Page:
1. The clause, "They have now been with me three days," is literally, There are now three days to them remaining with me. To the original expression thus exactly rendered has been cited the following parallel from the 'Philoctetes' of Sophocles Ην δ η΅μαρ ἤδη δεύτερον πλέοντί μοι: "It was now the second day to me sailing."
2. Instead of ἐν ἐρημία of St. Matthew, we have here in St. Mark ἐπ ἐρημίας, which is slightly different in sense, meaning, "In circumstances consequent on or connected with being in a desert."
3. In Ver. 12 the received text reads ἐπιζητεῖ, which yields a very suitable sense, namely, seeks a sign in addition to those already given. The critical editors, Lachmann, Tisehendorf, and Tregelles, however, read the simpler verb ζητεῖ.
4. In this same verse there is a Hebraistic form of strong abjuration. The clause in our English Version is, "There shall no sign be given;" so also the Syriac has simply "not;" but the strict rendering is, "If a sign shall be given," which, resolved according to the idiom of the original, is," May I not live if a sign shall be given," or "God do so to me and more if a sign shall be given."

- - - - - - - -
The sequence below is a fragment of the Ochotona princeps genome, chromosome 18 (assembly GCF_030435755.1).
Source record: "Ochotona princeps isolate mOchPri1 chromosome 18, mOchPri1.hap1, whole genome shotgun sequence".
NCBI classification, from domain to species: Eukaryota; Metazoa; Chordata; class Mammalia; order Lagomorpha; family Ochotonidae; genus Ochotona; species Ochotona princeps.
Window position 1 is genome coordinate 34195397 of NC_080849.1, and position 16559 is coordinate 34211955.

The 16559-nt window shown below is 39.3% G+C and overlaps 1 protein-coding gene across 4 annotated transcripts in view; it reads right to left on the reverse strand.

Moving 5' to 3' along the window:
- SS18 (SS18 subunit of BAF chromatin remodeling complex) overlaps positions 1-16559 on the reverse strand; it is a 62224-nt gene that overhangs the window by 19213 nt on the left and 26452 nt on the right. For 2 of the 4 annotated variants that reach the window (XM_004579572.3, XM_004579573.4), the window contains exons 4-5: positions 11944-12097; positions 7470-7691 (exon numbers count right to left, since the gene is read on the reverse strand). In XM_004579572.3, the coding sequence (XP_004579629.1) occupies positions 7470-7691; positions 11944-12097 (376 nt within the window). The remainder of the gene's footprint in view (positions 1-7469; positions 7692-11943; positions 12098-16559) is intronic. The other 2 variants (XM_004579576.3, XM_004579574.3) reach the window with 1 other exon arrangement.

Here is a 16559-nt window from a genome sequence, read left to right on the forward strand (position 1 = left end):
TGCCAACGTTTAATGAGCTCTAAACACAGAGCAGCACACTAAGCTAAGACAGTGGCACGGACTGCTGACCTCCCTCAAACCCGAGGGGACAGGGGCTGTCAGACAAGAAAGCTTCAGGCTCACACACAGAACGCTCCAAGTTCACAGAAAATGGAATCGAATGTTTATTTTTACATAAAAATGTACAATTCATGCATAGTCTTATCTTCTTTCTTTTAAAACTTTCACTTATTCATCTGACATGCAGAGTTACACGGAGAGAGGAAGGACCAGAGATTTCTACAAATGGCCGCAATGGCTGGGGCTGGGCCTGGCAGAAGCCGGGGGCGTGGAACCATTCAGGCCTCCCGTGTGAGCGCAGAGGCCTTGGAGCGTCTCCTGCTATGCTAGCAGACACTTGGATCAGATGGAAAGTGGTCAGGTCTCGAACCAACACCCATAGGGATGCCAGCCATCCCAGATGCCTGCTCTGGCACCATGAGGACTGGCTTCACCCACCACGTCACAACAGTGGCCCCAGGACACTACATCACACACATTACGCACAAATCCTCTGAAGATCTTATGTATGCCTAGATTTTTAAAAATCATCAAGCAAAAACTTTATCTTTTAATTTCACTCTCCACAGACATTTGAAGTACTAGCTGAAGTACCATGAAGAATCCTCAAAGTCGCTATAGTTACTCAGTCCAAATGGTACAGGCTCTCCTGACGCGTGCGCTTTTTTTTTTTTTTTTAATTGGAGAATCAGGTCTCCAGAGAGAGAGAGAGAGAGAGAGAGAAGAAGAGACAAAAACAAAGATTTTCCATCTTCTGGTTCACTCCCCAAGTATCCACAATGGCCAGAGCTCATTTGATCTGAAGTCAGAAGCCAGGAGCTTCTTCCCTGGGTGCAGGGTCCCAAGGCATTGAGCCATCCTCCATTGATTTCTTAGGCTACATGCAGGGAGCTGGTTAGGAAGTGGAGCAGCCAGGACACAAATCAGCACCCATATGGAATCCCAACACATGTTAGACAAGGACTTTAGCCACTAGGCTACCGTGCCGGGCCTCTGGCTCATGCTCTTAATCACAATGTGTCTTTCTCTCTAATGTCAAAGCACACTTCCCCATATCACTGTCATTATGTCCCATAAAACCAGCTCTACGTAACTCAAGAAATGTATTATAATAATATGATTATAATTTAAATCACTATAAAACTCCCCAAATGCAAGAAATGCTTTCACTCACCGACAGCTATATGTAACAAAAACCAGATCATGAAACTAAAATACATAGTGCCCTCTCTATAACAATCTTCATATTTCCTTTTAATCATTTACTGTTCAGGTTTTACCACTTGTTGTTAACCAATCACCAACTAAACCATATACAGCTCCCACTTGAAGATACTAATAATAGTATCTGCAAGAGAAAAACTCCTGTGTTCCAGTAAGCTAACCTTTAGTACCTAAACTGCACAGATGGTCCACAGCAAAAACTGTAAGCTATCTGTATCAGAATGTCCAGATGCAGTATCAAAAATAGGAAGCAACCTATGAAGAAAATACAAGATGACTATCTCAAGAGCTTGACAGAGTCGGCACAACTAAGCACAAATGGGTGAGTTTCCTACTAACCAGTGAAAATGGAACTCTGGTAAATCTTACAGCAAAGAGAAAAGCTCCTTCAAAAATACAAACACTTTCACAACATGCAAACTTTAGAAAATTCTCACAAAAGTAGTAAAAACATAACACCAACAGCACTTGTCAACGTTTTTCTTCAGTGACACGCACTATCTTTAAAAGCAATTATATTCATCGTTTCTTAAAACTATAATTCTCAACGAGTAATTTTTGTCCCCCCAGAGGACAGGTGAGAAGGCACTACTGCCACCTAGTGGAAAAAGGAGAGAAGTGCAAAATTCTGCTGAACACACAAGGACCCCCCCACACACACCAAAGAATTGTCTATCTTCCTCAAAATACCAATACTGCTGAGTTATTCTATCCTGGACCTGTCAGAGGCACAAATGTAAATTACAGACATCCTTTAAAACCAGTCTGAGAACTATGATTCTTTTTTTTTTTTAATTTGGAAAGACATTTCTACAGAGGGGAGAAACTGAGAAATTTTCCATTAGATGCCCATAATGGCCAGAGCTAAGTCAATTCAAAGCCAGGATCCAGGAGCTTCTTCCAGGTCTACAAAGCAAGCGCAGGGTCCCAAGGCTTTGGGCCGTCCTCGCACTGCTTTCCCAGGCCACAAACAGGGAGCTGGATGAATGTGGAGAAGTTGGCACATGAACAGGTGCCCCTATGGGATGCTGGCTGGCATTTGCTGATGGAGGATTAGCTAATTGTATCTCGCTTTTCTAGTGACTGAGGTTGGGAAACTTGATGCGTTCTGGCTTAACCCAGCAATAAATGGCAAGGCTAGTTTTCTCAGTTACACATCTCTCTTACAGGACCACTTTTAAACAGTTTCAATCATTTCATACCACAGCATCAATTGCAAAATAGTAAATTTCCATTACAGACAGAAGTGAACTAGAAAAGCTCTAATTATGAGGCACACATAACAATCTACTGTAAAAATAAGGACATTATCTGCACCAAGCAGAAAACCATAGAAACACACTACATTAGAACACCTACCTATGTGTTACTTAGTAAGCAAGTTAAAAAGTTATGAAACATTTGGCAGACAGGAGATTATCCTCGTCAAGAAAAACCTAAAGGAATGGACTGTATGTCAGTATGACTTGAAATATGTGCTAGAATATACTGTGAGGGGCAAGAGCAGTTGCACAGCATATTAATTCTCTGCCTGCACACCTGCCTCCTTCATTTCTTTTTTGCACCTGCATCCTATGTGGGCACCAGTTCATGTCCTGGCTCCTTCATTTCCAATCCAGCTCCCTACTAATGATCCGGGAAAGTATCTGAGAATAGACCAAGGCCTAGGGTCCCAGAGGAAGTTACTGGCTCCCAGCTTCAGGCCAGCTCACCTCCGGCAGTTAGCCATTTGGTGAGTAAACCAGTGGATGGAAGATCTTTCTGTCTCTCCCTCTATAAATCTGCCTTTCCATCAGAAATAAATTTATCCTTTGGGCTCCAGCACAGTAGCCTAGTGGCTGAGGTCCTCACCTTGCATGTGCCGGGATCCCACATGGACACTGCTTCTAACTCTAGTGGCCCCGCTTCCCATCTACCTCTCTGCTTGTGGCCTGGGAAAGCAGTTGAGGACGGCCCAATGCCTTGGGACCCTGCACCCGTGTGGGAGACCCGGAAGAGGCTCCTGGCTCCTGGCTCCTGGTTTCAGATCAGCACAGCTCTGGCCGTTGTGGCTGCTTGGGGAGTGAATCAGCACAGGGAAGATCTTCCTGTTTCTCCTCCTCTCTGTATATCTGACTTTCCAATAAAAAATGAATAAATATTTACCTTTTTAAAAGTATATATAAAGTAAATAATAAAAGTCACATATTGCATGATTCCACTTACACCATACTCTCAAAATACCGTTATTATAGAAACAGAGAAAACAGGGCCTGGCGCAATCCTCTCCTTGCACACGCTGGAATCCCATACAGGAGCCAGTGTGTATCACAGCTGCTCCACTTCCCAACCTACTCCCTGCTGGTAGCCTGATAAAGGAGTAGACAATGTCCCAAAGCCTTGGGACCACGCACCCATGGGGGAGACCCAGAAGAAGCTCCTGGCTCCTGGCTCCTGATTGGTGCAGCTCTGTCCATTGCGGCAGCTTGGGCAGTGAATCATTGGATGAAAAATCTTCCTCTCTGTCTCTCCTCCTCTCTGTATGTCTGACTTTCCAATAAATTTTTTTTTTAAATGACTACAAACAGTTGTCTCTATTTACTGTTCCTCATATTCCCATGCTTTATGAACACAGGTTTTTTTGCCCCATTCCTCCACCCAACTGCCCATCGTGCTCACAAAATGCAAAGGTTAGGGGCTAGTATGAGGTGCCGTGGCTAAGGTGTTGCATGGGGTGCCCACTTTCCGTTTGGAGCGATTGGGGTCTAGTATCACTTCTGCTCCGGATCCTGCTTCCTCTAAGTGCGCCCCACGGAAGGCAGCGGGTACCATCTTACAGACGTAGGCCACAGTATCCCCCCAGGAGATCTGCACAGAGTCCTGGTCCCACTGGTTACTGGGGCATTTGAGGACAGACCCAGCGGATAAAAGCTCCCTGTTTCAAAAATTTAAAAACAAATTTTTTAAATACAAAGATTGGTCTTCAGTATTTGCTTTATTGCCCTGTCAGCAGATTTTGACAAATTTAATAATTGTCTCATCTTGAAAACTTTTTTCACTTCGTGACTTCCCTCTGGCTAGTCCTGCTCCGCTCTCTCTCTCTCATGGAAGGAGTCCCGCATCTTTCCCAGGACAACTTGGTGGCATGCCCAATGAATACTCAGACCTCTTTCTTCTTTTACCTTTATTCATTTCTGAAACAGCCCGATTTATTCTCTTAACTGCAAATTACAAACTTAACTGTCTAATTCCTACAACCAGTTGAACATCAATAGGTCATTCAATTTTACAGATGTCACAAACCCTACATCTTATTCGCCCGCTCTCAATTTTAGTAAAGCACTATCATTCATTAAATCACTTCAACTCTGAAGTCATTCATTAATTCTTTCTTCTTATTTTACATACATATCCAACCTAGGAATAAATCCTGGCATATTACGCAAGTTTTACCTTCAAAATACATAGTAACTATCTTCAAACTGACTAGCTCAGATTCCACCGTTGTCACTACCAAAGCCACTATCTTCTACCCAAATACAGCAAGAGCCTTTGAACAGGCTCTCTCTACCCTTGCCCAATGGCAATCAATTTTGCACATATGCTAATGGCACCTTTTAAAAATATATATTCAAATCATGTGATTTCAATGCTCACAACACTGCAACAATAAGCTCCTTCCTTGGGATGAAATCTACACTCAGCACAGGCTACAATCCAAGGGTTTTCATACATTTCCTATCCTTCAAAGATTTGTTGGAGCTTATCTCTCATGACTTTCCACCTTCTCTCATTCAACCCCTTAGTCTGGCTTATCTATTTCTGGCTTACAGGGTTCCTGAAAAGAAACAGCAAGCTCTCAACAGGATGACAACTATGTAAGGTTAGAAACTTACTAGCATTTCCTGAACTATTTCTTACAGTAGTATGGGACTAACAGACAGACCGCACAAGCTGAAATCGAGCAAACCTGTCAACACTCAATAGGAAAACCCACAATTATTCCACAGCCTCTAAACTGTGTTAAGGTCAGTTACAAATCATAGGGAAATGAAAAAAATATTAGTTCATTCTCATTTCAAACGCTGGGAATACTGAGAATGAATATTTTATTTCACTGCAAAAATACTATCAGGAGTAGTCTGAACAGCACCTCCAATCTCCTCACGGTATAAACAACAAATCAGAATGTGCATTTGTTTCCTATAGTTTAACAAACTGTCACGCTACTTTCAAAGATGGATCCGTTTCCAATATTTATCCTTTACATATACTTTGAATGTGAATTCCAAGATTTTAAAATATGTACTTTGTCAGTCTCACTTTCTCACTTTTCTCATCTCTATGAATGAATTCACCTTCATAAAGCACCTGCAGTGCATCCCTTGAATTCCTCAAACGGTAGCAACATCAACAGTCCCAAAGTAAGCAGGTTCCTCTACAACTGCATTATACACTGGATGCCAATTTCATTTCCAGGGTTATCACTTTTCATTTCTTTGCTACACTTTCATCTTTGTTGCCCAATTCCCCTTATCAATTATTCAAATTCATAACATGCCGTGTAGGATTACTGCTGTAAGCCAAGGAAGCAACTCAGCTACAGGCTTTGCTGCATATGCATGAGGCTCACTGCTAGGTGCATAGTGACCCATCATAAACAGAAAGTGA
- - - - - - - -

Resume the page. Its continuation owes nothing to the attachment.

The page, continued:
5. So also in the same verse, "he brake," that is, at once, because the verb is the aorist tense; and "kept giving," as the verb is imperfect.
6. The two participles meaning respectively "having given thanks" and "blessed" amount to nearly the same thing, and set us an example suitable, seemly, and seasonable of thanking God and asking his blessing when we partake of our daily food; in other words, of conforming to the time-honored practice of saying "grace," as it is called, before meals, by which we thankfully acknowledge the Giver, and ask his blessing on and with the gift. - J.J.G.
Parallel VersesKJV: In those days the multitude being very great, and having nothing to eat, Jesus called his disciples unto him, and saith unto them,